About a year ago, I was sent a video of a red-tailed hawk plucking a dead pigeon on the roof of a car, right across the street from the Burger King at Eighth and Market. A crowd of cell-phone photographers surrounded the truck until the spooked raptor moved to another table (on a nearby light post).
Hawks aren’t the only predators that like to eat pigeons. We domesticated the pigeon, or rock dove, originally a Mediterranean and Central Asian species, more than 5,000 years ago. As you watch the scruffy “rats with wings” begging for crumbs at your bench, it might be hard to imagine, but we brought rock doves here as food. Our urban pigeons are descendants of escaped livestock, later mixed with generations of pigeons bred for racing or showing.
Wildlife observers tend to focus on individual creatures, but from an ecological perspective the relationships among species are more important. Follow a carbon atom from the sunny day when it gets sucked out of the air by a wheat plant in Central Pennsylvania and, utilizing solar energy, split from its two oxygen friends and worked into a seed. Our atom later finds itself harvested, ground into flour, trucked to Philadelphia and then baked into a pretzel. A bureaucrat, late for his morning conference call, buys the pretzel on the way out of Suburban Station, and brushes the atom free (inside a crumb) along with excess salt crystals. That crumb lands next to a trash can outside the Municipal Services Building.
Enter the pigeon. He picks up our carbon atom in the crumb, and routes it into powerful breast muscle.
The food web or carbon cycle diagrams in textbooks are typically of “wild” systems (grass → wildebeest → lion), but this food web has, until now, been entirely civilized. However, later that afternoon, a peregrine falcon, from its nest above City Hall, blasts our hero out of the sky.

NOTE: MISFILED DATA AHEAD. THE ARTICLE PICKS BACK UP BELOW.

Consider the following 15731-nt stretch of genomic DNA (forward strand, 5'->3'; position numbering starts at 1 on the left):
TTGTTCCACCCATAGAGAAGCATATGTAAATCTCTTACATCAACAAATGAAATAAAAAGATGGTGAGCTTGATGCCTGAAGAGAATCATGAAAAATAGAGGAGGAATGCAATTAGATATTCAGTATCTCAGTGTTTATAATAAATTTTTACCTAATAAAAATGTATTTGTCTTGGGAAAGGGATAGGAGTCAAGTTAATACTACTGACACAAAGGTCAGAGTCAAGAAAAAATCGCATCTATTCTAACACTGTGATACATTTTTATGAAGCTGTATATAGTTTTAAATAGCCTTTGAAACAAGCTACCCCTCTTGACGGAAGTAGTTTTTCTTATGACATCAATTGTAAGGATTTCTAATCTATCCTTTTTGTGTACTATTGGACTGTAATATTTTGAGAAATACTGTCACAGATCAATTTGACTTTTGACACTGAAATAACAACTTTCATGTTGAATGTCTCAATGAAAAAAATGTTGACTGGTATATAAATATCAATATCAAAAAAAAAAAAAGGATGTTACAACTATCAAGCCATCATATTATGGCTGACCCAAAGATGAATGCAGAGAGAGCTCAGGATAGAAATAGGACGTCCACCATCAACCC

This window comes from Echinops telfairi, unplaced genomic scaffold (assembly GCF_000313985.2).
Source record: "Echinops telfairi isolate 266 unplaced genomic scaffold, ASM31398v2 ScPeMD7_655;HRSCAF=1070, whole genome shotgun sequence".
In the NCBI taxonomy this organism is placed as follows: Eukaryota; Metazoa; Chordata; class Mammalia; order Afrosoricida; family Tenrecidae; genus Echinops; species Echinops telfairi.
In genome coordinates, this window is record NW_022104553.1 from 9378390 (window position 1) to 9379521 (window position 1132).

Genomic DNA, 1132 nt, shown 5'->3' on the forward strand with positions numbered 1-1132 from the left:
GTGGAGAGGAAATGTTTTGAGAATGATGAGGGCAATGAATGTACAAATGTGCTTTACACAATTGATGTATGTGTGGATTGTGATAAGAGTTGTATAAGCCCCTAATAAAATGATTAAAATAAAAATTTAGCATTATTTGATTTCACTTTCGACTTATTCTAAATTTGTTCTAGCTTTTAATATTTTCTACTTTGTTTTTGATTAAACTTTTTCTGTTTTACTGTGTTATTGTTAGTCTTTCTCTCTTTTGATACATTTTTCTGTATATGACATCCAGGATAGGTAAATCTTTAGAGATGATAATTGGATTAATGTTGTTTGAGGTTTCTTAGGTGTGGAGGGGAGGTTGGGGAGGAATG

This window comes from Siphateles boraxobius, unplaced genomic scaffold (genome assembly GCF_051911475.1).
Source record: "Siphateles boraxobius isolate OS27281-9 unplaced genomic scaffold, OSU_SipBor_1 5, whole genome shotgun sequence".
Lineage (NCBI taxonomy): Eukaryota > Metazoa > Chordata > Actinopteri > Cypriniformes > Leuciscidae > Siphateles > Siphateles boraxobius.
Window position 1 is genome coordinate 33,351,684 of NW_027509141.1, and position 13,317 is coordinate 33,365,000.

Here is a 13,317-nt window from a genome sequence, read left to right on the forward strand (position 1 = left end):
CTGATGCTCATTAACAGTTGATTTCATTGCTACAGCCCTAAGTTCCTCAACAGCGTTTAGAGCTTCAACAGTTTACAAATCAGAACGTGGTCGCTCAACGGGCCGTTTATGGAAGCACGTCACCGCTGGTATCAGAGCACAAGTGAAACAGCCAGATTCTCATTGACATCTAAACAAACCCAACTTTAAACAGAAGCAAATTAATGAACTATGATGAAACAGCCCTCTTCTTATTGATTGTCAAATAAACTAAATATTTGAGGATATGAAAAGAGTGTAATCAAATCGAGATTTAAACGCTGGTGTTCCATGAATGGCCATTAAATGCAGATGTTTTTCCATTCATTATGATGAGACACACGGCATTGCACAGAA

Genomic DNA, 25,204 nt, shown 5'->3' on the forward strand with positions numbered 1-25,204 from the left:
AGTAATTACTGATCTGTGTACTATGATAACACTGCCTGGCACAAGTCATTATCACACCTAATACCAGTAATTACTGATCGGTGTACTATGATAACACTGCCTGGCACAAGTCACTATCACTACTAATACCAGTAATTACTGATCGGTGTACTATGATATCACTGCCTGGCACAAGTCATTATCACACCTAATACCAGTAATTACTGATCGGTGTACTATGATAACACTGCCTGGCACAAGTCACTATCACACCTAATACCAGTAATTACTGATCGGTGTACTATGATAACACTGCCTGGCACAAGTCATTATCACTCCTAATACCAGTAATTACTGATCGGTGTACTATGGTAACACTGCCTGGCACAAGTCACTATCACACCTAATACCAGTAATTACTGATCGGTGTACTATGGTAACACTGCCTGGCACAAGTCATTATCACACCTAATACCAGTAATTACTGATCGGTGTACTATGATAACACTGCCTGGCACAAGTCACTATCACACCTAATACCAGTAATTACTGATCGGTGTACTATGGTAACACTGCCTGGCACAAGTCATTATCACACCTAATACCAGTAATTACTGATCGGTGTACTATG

Peregrines, unlike the generalist red-tails, specialize in spectacular aerial attacks on other birds, nailing their prey in dives topping 200 miles per hour. Like pigeons, they evolved nesting on cliff ledges, making them at home in urban canyons.
“If you wanted to design a bird to be ideal as food for a peregrine, you’d design a pigeon,” says Dr. Arthur McMorris, peregrine falcon coordinator for the Pennsylvania Game Commission. Pigeons are just the right size. They’re fast, but peregrines are faster. Ancestral rock doves might have zig-zagged, but we bred their descendents to fly straight, making them easy targets. If you happen to see discarded pigeon heads and wings on the sidewalk, look up, says McMorris. You’re probably standing under a Philly falcon’s plucking post, where they unwrap their favorite food.
Peregrines, native birds reintroduced to eastern North America after their pesticide-poisoning crash of the mid-1900s, were taken off the federal Endangered Species list in 1999. They have taken hold in urban areas thanks in large part to the feral pigeons we support with our crumbs and leftovers. So, as successive falcon generations disperse across the countryside, we can thank the lowly rats with wings.
Bernard Brown is an amateur field herper, bureaucrat and director of the PB&J Campaign (pbjcampaign.org), a movement focused on the benefits of eating lower on the food chain. Read about his forays into the natural world at phillyherping.blogspot.com.